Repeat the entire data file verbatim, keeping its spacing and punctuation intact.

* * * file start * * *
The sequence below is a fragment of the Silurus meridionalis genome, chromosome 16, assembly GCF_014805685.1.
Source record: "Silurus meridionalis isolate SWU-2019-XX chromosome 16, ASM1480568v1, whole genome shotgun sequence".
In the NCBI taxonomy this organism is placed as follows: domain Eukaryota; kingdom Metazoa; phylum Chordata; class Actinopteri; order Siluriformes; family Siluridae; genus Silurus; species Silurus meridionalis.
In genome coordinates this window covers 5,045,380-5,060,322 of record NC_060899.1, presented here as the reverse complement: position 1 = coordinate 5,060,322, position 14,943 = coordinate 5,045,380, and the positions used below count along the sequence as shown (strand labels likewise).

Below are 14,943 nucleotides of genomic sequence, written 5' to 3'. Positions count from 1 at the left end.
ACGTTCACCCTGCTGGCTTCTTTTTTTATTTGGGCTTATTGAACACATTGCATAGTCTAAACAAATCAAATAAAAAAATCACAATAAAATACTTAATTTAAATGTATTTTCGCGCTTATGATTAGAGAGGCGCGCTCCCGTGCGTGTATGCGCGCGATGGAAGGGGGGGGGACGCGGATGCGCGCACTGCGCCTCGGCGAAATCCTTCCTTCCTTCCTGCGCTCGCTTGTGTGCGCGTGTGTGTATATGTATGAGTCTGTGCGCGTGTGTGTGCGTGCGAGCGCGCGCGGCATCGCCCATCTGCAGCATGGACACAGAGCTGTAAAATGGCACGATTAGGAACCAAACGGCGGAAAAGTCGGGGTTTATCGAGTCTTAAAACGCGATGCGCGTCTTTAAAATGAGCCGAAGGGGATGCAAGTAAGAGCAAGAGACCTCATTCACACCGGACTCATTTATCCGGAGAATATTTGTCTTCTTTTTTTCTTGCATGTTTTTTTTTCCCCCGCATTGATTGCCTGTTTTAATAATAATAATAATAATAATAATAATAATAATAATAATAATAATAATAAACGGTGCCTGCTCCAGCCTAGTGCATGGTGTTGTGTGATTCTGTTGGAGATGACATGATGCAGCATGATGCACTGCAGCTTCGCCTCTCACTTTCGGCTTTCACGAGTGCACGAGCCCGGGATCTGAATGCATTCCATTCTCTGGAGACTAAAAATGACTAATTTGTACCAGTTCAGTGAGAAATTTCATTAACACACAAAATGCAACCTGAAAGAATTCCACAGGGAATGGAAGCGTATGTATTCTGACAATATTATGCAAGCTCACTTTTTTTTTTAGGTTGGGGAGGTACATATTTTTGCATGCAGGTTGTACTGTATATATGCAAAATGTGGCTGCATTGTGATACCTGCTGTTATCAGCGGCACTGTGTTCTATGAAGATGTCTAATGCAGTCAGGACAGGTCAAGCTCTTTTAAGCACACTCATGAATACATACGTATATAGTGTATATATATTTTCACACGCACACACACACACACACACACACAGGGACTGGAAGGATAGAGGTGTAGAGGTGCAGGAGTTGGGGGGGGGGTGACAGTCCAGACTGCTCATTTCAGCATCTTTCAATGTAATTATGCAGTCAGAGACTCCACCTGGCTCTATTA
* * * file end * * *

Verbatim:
The sequence below is a fragment of the Silurus meridionalis genome, chromosome 16, assembly GCF_014805685.1.
Source record: "Silurus meridionalis isolate SWU-2019-XX chromosome 16, ASM1480568v1, whole genome shotgun sequence".
In the NCBI taxonomy this organism is placed as follows: domain Eukaryota; kingdom Metazoa; phylum Chordata; class Actinopteri; order Siluriformes; family Siluridae; genus Silurus; species Silurus meridionalis.
In genome coordinates this window covers 5,045,380-5,060,322 of record NC_060899.1, presented here as the reverse complement: position 1 = coordinate 5,060,322, position 14,943 = coordinate 5,045,380, and the positions used below count along the sequence as shown (strand labels likewise).

Below are 14,943 nucleotides of genomic sequence, written 5' to 3'. Positions count from 1 at the left end.
ACGTTCACCCTGCTGGCTTCTTTTTTTATTTGGGCTTATTGAACACATTGCATAGTCTAAACAAATCAAATAAAAAAATCACAATAAAATACTTAATTTAAATGTATTTTCGCGCTTATGATTAGAGAGGCGCGCTCCCGTGCGTGTATGCGCGCGATGGAAGGGGGGGGGACGCGGATGCGCGCACTGCGCCTCGGCGAAATCCTTCCTTCCTTCCTGCGCTCGCTTGTGTGCGCGTGTGTGTATATGTATGAGTCTGTGCGCGTGTGTGTGCGTGCGAGCGCGCGCGGCATCGCCCATCTGCAGCATGGACACAGAGCTGTAAAATGGCACGATTAGGAACCAAACGGCGGAAAAGTCGGGGTTTATCGAGTCTTAAAACGCGATGCGCGTCTTTAAAATGAGCCGAAGGGGATGCAAGTAAGAGCAAGAGACCTCATTCACACCGGACTCATTTATCCGGAGAATATTTGTCTTCTTTTTTTCTTGCATGTTTTTTTTTCCCCCGCATTGATTGCCTGTTTTAATAATAATAATAATAATAATAATAATAATAATAATAATAATAATAATAAACGGTGCCTGCTCCAGCCTAGTGCATGGTGTTGTGTGATTCTGTTGGAGATGACATGATGCAGCATGATGCACTGCAGCTTCGCCTCTCACTTTCGGCTTTCACGAGTGCACGAGCCCGGGATCTGAATGCATTCCATTCTCTGGAGACTAAAAATGACTAATTTGTACCAGTTCAGTGAGAAATTTCATTAACACACAAAATGCAACCTGAAAGAATTCCACAGGGAATGGAAGCGTATGTATTCTGACAATATTATGCAAGCTCACTTTTTTTTTTAGGTTGGGGAGGTACATATTTTTGCATGCAGGTTGTACTGTATATATGCAAAATGTGGCTGCATTGTGATACCTGCTGTTATCAGCGGCACTGTGTTCTATGAAGATGTCTAATGCAGTCAGGACAGGTCAAGCTCTTTTAAGCACACTCATGAATACATACGTATATAGTGTATATATATTTTCACACGCACACACACACACACACACACACAGGGACTGGAAGGATAGAGGTGTAGAGGTGCAGGAGTTGGGGGGGGGGTGACAGTCCAGACTGCTCATTTCAGCATCTTTCAATGTAATTATGCAGTCAGAGACTCCACCTGGCTCTATTA